For the past five years, Adrian Houston has travelled the world photographing trees that hold a special meaning for a diverse cross section of people
Adrian Houston, Skye Houston, Wistman’s Wood, Dartmoor, Oaks (Quercus Robur), 2018
“Ever since I can remember I’ve had a strong connection with trees. Whether sheltering from the rain or enjoying their shade on a hot summer’s day, they have always been an object of beauty, strength and comfort to me.
Trees are among the most important organisms on Earth, yet we continue to abuse them. Rainforests once covered 14% of the earth’s land surface; now they cover a mere 6%. In 40 years they could disappear altogether. Such is my concern that I recently decided to give these trees a voice through the art of photography.
I began by asking people from different walks of life for their favourite trees. The members ofthis group are as diverse as they are influential, from Tony Kirkham, Head of Arboretum KewGardens, to Nick Mason from Pink Floyd. I then spent three years using my lens to capture the beauty and energy of these chosen trees.
The stories behind these trees are as important as the images themselves. Together they offer a powerful tool to help educate people, from children through to adults, about the vital role trees play in all of our lives.
After all, if there were no trees on the planet, we wouldn’t be here either…”
Adrian Houston, Lord Salisbury, Hatfield House, Oak (Quercus Robur), 2018
They are the longest living organism on the planet and essential to life as we know it. But when did you last really look at a tree?
One person who has had a strong connection with trees for as long as he can remember is renowned photographer Adrian Houston. Five years ago, he decided to embark on an ambitious project that would give trees a voice. The result is an extraordinary collection of works, collectively entitled A Portrait of the Tree, that will run at Unit London’s new Hanover Square site from 17th to 28thSeptember.
It was in October 2013 that Adrian first began questioning people about their favourite tree. The members of this group are as diverse as they are influential, from Richard Branson, actress Goldie Hawn and Pink Floyd drummer Nick Mason to Tony Kirkham, Head of Arboretum at Kew Gardens, designer Jasper Conran and Chairman of Condé Nast Britain Nicholas Coleridge.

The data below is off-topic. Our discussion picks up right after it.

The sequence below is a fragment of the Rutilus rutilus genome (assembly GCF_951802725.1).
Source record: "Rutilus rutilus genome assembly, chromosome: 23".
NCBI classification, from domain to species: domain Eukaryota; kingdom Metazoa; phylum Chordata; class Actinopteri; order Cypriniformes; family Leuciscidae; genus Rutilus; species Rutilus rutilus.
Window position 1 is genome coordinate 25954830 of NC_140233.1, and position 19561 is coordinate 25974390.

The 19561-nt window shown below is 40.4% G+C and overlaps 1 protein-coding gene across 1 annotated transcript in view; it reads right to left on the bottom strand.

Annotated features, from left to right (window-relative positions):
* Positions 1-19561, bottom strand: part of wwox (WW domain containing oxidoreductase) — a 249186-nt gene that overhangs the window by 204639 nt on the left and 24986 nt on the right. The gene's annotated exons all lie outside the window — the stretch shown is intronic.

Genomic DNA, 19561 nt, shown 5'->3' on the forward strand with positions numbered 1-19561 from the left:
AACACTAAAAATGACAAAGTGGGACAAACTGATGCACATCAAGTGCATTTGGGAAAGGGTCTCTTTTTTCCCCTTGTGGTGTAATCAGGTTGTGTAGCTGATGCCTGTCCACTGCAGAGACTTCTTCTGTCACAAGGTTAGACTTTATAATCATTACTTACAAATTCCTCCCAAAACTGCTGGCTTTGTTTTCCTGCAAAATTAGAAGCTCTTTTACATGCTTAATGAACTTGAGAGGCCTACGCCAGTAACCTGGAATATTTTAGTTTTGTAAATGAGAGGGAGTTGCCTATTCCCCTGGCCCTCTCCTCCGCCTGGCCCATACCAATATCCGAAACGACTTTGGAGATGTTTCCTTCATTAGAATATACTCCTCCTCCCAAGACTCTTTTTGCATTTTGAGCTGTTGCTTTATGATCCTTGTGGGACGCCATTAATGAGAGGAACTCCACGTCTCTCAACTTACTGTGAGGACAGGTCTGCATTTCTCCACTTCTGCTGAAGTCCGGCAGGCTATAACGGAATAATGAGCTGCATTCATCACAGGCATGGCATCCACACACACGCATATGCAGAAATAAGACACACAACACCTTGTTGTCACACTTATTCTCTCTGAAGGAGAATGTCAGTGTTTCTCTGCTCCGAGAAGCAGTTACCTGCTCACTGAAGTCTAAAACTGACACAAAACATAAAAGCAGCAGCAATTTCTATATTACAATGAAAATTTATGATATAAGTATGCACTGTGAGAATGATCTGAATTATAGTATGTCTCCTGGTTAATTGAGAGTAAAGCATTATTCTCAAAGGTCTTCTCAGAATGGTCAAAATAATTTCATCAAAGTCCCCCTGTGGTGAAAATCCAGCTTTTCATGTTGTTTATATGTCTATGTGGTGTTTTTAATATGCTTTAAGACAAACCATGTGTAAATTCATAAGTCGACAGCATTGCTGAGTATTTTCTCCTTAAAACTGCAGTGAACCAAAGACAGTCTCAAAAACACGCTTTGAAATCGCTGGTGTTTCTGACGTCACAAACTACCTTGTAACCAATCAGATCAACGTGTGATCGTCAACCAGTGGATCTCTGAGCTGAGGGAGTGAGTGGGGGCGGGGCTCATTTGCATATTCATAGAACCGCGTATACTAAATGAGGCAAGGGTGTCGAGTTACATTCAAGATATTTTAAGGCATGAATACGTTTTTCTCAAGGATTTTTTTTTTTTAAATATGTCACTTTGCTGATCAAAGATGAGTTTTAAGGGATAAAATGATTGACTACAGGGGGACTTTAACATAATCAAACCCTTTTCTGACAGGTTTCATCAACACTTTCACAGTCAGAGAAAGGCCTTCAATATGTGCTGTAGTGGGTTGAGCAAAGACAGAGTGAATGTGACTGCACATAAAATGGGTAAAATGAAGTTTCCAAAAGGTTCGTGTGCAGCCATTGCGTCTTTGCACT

Along the way Adrian heard many fascinating stories. Lord Tollemache, former Lord Lieutenant of Suffolk, told of the ancient oak in whose hollow trunk Queen Elizabeth II used to shelter during the annual shoot on his estate. Designer Jasper Conran talked about the beech tree outside his bedroom window; the first and last thing he sees each day. Perhaps most poignant of all is the Cedar of Lebanon, part of the proud history and landscape of the grounds of Le Manoir aux Quat Saison, owned by legendary chef Raymond Blanc.
Adrian Houston, Jori White, New Forest, Oaks (Quercus Robur), 2018
Tales exchanged, Adrian then traveled throughout the UK, and further afield to Namibia, Madagascar, Ibiza, France and America, to photograph the trees in question.
These photographs, accompanied by their stories, will be displayed at the exhibition. Says Adrian, “I am very excited that we will be among the first to exhibit at Unit London’s new Hanover Square gallery. For the last few years, Unit London has championed the world’s most exciting emerging artists and I was thrilled when co- founders Joe Kennedy and Jonny Burt offered to house this most personal ofretrospectives.”
It is planned that A Portrait of the Tree will be styled and dressed to make the entire experience immersive, interactive, joyful, educational and exciting. The doorway will lead visitors through an ancient oak into an immersive world of trees and woodland soundscapes.
A percentage of all sales will go to two leading charities: Future Trees Trust, a national charity dedicated to improving disease resilience, growth rate, form and adaptability to climate change of broadleaved trees, and Trees for Cities, responsible for planting over 700,000 urban trees in parks, streets, schools and housing estates across the world, revitalising these areas and improving the lives of the people who live in them.
Jonny Burt and Joe Kennedy
ABOUT UNIT LONDON
Unit London was founded in 2013 by Joe Kennedy and Jonny Burt in a pop-up space in Chiswick, later moving to Soho and Covent Garden, where the gallery continues to manage a satellite space. With neither originating from a formal gallery background, Unit London remains firmly committed to its core principles that art should be celebrated, inclusive and undivided. Two expansive exhibition floors will form a new central London flagship to house the gallery’s growing primary artist roster of bold and interdisciplinary cultural events.
But Unit London is so much more than a gallery space, it’s more of a creative hub, a brand, an ideology explains Joe. ‘We wanted to create something that was inclusive, celebrate genuine talent and bring back the human experience into the industry’. It seems, that at its core, Unit London is aiming to connect people with arts and culture in a digital age.